Diastemata is the name given to gaps that can form between the teeth.

In some cases these gaps trap food, causing gum disease and severe pain.

If left untreated then the gum disease can spread, and cause infection of the periodontal structures that attach the tooth to the gum and alveolar bone; in some cases infection of the bone or sinuses may also occur.

diastemata periodontal equine

Diagnosis of Diastemata & Periodontal Disease

Provisional diagnosis can be made by a combination of clinical signs such as quidding (dropping balls of partly chewed food from the mouth), weight loss or halitosis (smelly breath), and careful palpation of the teeth especially at gum level. Use of a dental mirror and bright light, or our dental endoscope will give further information pertaining to the location of the diastemata and extent of gum disease.

Radiographs are often employed in order to assess the bony structures of the head and any tooth root involvement, and to give an indication of whether the condition is likely to get better with time. This is especially important in younger horses.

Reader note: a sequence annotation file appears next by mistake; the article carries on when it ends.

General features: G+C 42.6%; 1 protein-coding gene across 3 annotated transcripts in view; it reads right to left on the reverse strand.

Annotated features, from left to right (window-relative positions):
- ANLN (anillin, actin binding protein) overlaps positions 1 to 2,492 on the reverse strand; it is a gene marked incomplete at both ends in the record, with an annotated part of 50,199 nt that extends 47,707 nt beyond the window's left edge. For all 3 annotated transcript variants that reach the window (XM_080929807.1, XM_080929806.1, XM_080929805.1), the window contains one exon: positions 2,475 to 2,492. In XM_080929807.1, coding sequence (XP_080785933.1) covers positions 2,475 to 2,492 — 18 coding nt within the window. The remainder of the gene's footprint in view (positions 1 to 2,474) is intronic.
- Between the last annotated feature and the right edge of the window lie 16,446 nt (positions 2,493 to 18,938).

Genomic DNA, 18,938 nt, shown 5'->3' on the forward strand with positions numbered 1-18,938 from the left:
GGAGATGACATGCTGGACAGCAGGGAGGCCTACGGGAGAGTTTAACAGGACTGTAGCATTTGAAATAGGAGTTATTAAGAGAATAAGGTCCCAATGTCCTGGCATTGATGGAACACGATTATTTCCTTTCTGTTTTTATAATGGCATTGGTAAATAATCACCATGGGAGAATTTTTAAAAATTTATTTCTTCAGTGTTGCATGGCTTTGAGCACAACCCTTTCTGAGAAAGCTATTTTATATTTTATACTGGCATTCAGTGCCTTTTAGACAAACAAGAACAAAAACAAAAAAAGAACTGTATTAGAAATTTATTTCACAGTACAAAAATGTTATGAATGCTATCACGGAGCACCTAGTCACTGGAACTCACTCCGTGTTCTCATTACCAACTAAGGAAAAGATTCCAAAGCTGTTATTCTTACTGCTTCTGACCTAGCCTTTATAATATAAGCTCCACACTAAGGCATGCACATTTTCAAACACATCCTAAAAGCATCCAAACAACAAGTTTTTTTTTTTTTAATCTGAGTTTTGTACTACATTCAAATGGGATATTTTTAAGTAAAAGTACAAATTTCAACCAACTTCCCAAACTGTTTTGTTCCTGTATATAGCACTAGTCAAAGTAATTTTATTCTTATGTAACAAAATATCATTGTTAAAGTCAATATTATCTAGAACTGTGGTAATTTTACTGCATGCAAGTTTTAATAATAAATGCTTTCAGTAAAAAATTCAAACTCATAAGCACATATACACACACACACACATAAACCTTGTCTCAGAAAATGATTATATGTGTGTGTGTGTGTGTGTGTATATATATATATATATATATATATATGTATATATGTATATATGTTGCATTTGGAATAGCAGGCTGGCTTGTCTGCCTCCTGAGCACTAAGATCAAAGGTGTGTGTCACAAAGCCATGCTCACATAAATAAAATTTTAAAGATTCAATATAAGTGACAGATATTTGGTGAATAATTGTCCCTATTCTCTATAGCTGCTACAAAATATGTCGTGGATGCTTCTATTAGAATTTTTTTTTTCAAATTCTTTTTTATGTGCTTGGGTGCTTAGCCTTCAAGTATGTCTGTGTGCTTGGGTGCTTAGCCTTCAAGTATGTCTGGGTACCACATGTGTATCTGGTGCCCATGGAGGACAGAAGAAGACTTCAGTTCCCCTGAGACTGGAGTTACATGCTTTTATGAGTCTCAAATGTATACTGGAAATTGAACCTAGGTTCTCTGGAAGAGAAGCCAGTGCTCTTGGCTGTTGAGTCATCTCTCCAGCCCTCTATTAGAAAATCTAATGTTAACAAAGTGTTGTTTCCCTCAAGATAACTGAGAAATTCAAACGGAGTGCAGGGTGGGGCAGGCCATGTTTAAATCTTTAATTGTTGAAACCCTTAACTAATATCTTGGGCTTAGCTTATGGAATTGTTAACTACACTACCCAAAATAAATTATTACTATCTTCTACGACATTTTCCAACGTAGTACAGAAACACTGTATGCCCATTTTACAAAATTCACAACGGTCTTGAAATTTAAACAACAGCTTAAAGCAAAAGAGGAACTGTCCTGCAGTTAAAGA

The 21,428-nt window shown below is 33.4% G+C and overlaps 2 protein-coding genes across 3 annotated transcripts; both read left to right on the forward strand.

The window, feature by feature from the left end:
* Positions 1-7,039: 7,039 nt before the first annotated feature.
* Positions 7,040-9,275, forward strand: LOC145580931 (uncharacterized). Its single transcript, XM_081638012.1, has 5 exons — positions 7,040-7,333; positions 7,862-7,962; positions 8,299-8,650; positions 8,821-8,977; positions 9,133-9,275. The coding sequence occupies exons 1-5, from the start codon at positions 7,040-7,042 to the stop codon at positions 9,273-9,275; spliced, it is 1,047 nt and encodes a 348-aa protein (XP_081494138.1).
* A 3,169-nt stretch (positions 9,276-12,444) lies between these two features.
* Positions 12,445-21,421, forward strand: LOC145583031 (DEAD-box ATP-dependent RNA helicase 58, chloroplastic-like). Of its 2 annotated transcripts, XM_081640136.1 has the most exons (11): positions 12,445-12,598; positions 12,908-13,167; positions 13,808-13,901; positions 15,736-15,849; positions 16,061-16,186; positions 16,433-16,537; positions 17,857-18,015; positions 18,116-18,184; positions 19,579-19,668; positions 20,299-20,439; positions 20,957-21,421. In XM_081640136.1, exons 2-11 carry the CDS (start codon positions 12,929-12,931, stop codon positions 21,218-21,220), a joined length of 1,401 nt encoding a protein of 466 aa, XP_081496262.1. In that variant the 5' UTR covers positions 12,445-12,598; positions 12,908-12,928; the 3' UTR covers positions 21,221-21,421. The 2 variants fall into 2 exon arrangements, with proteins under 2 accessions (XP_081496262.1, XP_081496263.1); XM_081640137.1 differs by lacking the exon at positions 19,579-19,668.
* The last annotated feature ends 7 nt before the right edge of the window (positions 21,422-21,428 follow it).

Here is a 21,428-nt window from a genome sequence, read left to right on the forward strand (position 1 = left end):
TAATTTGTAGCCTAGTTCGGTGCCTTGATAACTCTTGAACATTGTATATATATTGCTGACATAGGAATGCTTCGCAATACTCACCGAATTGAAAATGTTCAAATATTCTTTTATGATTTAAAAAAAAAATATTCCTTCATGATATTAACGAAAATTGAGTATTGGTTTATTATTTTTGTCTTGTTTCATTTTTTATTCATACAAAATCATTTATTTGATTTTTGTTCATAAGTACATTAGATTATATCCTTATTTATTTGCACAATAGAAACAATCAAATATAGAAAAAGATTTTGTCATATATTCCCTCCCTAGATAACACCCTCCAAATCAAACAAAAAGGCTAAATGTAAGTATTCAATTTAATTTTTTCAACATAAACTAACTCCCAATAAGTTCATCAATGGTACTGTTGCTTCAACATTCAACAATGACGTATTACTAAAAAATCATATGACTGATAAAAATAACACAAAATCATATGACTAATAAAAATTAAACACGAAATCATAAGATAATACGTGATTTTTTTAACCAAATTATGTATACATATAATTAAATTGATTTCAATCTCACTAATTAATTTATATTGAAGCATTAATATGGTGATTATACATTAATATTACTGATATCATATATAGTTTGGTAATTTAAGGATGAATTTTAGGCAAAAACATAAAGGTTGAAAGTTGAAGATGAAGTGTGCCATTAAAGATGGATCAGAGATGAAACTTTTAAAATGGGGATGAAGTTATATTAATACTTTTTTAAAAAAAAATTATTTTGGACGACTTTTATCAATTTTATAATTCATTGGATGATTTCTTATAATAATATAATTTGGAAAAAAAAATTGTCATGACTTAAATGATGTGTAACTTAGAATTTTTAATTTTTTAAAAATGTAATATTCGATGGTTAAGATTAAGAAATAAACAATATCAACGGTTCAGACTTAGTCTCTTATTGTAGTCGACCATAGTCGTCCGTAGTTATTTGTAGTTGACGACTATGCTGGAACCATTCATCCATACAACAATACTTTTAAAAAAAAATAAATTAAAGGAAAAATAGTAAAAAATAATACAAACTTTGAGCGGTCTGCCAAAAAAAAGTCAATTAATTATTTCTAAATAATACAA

Treatment of Periodontal Disease

Our Periodontal Unit allows us to treat and manage this serious condition. The food and diseased tissue can be removed using pressuring water and air abrasion and where necessary gaps can be widened to prevent food becoming trapped. This is often performed in combination with dental correction as overgrowths are often seen with this sort of dental disease. Pockets in the gum can then be filled with antibiotic and impression material to allow healing to occur. In some cases dental extraction may be indicated, for example if the affected teeth are loose or there is evidence of tooth root infection.

The specialised periodontal unit can also be used to prepare fractured incisor teeth for filling. Filling the exposed pulp cavity prevents infection getting into the tooth root and killing the tooth.

Why use your equine vet for dental work

All veterinary surgeons are fully qualified to perform all dental work.  At Scarsdale Equine many of our vets have also undergone further training in routine and advanced dental procedures so you can be sure your horse is getting the best possible up-to-date dental care.

Many horses resent dental work being performed. Veterinary surgeons can administer sedation to enable safe and thorough examination and treatment of the mouth and teeth. It is very difficult, if not impossible, to perform high quality dentistry in a horse that is constantly moving his head